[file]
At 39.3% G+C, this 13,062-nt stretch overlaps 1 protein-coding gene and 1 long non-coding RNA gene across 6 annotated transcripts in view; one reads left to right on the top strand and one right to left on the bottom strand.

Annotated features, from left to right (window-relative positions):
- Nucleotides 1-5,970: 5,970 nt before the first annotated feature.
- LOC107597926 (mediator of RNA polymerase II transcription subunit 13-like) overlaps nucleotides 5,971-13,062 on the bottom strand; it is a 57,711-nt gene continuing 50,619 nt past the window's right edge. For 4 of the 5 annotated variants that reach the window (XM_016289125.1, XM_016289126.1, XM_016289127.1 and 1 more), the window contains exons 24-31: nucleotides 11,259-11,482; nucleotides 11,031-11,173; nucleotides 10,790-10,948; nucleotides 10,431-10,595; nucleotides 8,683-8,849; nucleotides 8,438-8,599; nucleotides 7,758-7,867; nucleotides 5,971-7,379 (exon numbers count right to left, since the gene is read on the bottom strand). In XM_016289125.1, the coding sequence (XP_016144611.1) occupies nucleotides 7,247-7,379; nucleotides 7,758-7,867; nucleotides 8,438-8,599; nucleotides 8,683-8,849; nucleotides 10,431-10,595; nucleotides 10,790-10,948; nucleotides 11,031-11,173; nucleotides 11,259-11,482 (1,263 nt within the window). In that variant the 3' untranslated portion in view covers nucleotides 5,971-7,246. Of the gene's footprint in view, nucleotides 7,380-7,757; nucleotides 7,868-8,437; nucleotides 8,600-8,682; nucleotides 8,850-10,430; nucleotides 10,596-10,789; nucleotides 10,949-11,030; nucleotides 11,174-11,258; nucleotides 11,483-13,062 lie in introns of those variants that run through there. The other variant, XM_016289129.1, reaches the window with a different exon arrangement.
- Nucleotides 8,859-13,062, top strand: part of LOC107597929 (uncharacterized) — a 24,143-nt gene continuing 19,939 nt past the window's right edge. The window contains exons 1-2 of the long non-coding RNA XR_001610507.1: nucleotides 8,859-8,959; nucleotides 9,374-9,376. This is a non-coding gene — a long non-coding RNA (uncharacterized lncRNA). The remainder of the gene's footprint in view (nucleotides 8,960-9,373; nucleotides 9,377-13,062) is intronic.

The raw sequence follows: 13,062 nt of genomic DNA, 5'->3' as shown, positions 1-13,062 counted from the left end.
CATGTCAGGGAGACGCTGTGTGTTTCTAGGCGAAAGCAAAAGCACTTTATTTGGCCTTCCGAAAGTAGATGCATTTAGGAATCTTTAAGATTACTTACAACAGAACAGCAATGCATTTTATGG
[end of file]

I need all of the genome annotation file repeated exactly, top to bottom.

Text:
At 39.3% G+C, this 13,062-nt stretch overlaps 1 protein-coding gene and 1 long non-coding RNA gene across 6 annotated transcripts in view; one reads left to right on the top strand and one right to left on the bottom strand.

Annotated features, from left to right (window-relative positions):
- Nucleotides 1-5,970: 5,970 nt before the first annotated feature.
- LOC107597926 (mediator of RNA polymerase II transcription subunit 13-like) overlaps nucleotides 5,971-13,062 on the bottom strand; it is a 57,711-nt gene continuing 50,619 nt past the window's right edge. For 4 of the 5 annotated variants that reach the window (XM_016289125.1, XM_016289126.1, XM_016289127.1 and 1 more), the window contains exons 24-31: nucleotides 11,259-11,482; nucleotides 11,031-11,173; nucleotides 10,790-10,948; nucleotides 10,431-10,595; nucleotides 8,683-8,849; nucleotides 8,438-8,599; nucleotides 7,758-7,867; nucleotides 5,971-7,379 (exon numbers count right to left, since the gene is read on the bottom strand). In XM_016289125.1, the coding sequence (XP_016144611.1) occupies nucleotides 7,247-7,379; nucleotides 7,758-7,867; nucleotides 8,438-8,599; nucleotides 8,683-8,849; nucleotides 10,431-10,595; nucleotides 10,790-10,948; nucleotides 11,031-11,173; nucleotides 11,259-11,482 (1,263 nt within the window). In that variant the 3' untranslated portion in view covers nucleotides 5,971-7,246. Of the gene's footprint in view, nucleotides 7,380-7,757; nucleotides 7,868-8,437; nucleotides 8,600-8,682; nucleotides 8,850-10,430; nucleotides 10,596-10,789; nucleotides 10,949-11,030; nucleotides 11,174-11,258; nucleotides 11,483-13,062 lie in introns of those variants that run through there. The other variant, XM_016289129.1, reaches the window with a different exon arrangement.
- Nucleotides 8,859-13,062, top strand: part of LOC107597929 (uncharacterized) — a 24,143-nt gene continuing 19,939 nt past the window's right edge. The window contains exons 1-2 of the long non-coding RNA XR_001610507.1: nucleotides 8,859-8,959; nucleotides 9,374-9,376. This is a non-coding gene — a long non-coding RNA (uncharacterized lncRNA). The remainder of the gene's footprint in view (nucleotides 8,960-9,373; nucleotides 9,377-13,062) is intronic.

The raw sequence follows: 13,062 nt of genomic DNA, 5'->3' as shown, positions 1-13,062 counted from the left end.
CATGTCAGGGAGACGCTGTGTGTTTCTAGGCGAAAGCAAAAGCACTTTATTTGGCCTTCCGAAAGTAGATGCATTTAGGAATCTTTAAGATTACTTACAACAGAACAGCAATGCATTTTATGG